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Even if some of us suspect that cheap gasoline may never come back for good ... well, we can dream, right?
In the face of national gas prices averaging $4 a gallon, and fillups that can cost three figures, several hundred lucky drivers in Los Angeles hit the jackpot yesterday morning: They paid just $1.10 a gallon to fill their tanks.
It was all due to a computer glitch, but it took three hours--and lines of cars around the block, with police on hand to direct the resulting traffic--before the station owner shut down all his pumps.
The station in the Wilmington neighborhood of Los Angeles lost roughly $21,000 on the 8,000 gallons of gasoline it sold in roughly three hours, according to news reports.
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If you're not lucky enough to find dollar-a-gallon gasoline in your neighborhood, the new car with the highest gas mileage sold in the U.S. is the 2011 Toyota Prius, with an EPA combined rating of 50 mpg.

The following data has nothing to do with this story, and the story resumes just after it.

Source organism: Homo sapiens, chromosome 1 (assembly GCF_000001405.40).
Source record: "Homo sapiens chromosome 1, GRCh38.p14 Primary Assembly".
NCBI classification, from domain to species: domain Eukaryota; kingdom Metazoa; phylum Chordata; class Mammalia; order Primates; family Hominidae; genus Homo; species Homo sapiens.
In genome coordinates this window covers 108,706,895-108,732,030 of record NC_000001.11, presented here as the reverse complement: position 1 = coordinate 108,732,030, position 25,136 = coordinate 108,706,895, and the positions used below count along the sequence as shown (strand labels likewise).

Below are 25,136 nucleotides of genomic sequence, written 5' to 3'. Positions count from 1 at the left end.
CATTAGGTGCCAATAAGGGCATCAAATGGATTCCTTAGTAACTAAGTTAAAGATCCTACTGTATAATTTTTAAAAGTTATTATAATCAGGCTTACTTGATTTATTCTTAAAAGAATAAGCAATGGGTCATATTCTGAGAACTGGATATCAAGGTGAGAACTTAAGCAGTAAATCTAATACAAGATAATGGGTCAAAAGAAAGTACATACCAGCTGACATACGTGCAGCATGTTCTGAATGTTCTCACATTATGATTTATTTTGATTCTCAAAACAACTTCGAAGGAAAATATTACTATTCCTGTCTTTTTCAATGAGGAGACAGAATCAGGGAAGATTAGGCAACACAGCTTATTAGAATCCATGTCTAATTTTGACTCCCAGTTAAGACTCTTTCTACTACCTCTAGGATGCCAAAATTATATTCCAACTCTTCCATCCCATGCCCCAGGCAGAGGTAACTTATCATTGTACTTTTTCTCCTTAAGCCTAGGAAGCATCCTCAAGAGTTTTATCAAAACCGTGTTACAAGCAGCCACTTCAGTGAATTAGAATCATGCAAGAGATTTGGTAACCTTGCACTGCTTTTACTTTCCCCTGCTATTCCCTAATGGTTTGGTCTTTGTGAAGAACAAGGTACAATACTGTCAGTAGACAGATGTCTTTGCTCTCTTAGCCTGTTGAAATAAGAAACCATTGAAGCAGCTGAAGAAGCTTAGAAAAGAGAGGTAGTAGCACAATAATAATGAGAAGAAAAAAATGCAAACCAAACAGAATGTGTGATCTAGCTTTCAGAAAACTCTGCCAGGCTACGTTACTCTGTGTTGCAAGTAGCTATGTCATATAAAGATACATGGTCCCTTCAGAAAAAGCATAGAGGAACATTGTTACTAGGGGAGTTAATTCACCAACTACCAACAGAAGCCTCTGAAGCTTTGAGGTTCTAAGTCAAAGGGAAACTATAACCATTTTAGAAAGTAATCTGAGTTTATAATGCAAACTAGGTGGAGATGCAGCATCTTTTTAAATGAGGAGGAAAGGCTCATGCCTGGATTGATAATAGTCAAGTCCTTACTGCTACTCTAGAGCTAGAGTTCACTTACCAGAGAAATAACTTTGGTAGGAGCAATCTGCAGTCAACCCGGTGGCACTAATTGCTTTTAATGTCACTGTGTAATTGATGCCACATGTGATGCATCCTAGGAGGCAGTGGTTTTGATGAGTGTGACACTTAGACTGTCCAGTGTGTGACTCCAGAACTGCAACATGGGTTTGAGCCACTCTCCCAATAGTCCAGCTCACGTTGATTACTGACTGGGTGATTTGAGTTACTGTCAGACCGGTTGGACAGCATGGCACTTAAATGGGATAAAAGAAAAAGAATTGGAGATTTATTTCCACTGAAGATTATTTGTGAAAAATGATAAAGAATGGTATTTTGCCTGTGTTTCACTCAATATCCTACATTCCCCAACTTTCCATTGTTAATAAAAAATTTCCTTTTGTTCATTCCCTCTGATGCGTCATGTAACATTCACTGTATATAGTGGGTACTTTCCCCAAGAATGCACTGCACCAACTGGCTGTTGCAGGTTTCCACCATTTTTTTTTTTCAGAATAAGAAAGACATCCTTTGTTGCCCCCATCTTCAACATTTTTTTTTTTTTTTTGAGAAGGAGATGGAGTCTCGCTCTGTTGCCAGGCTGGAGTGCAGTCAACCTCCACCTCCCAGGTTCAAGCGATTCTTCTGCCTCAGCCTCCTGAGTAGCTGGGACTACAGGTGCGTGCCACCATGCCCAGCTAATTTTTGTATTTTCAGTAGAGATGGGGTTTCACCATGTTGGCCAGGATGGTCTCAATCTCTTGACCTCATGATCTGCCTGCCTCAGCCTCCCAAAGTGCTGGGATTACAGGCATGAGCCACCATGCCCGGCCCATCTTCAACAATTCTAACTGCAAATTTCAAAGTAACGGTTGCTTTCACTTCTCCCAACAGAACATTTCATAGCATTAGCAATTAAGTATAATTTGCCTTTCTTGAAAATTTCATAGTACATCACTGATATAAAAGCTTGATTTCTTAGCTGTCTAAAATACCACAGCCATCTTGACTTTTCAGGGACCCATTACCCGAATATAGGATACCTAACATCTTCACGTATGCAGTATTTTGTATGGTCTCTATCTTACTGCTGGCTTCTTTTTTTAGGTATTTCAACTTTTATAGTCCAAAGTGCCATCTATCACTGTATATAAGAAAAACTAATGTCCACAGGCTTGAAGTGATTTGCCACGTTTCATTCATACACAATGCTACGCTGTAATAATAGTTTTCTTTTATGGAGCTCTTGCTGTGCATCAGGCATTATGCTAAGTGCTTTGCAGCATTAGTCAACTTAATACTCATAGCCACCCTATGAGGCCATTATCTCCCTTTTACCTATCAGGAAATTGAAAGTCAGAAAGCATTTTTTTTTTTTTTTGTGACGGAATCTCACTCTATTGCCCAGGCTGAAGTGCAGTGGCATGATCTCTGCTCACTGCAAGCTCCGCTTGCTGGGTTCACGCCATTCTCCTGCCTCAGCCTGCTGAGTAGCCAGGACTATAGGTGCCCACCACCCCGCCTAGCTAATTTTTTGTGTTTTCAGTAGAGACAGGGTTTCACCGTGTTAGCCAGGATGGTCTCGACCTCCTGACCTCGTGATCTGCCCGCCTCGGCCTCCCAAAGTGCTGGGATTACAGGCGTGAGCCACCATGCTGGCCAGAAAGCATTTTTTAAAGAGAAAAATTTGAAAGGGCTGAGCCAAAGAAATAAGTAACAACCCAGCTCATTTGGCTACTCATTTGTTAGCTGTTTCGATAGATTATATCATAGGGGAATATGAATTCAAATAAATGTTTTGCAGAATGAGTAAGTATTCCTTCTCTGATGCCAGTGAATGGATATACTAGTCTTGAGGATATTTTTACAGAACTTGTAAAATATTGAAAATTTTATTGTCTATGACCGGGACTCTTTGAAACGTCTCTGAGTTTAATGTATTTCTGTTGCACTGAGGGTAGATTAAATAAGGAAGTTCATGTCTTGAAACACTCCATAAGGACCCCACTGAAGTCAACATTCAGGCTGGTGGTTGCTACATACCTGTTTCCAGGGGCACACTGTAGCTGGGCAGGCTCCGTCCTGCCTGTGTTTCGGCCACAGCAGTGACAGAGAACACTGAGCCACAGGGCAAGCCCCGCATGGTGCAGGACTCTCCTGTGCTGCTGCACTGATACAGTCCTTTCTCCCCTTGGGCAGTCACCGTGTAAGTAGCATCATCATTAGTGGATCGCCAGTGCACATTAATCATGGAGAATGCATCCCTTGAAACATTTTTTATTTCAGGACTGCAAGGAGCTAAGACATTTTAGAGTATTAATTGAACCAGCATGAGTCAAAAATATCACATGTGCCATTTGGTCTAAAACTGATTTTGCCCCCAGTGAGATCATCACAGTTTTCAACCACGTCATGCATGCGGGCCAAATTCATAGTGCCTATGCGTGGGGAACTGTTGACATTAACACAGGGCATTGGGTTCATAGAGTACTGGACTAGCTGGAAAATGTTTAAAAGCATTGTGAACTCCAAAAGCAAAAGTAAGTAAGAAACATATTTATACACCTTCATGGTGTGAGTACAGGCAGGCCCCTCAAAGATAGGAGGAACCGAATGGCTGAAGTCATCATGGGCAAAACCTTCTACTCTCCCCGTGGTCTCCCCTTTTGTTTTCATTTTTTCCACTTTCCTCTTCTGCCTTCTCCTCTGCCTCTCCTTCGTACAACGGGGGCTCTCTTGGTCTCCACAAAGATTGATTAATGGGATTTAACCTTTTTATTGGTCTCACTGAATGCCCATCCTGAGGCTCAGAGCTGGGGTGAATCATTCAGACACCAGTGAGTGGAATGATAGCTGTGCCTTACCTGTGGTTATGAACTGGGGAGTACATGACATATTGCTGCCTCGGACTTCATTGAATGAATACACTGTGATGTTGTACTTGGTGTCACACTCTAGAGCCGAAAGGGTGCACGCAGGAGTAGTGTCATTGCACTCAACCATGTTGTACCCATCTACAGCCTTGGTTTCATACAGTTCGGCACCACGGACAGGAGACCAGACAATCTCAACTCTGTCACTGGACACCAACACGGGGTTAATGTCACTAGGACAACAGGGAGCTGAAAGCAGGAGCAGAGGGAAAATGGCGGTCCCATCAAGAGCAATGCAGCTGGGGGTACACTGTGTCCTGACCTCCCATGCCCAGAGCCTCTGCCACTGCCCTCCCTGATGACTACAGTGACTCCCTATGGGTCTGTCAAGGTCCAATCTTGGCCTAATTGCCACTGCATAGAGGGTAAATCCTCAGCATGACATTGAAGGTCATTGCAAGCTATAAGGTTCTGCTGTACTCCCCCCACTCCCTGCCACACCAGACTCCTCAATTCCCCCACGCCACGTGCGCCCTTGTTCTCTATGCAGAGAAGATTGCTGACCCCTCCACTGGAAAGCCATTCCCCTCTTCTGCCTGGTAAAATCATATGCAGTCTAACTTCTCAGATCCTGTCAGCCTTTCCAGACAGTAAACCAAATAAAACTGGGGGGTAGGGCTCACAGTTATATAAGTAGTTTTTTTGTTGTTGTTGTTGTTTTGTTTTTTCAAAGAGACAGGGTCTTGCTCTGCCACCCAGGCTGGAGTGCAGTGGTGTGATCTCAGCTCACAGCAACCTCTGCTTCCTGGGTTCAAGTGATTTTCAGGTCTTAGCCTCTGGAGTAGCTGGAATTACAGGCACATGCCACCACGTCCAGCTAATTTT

There are also two plug-in electric cars from major manufacturers, though both are in short supply.
They are the battery electric 2011 Nissan Leaf, with a range of 75 to 100 miles, and the 2011 Chevrolet Volt extended-range electric car. The Volt uses a small four-cylinder engine to generate electricity to run the car after its battery pack provides 25 to 40 miles of range.
The EPA combined rating for the Leaf is 99 "miles-per-gallon equivalent"--which is a comparative measure of energy efficiency, since the Leaf does not use gasoline at all.
The agency rates the Volt at 37 mpg combined when running solely on gasoline, and 93 "MPGe" on electricity.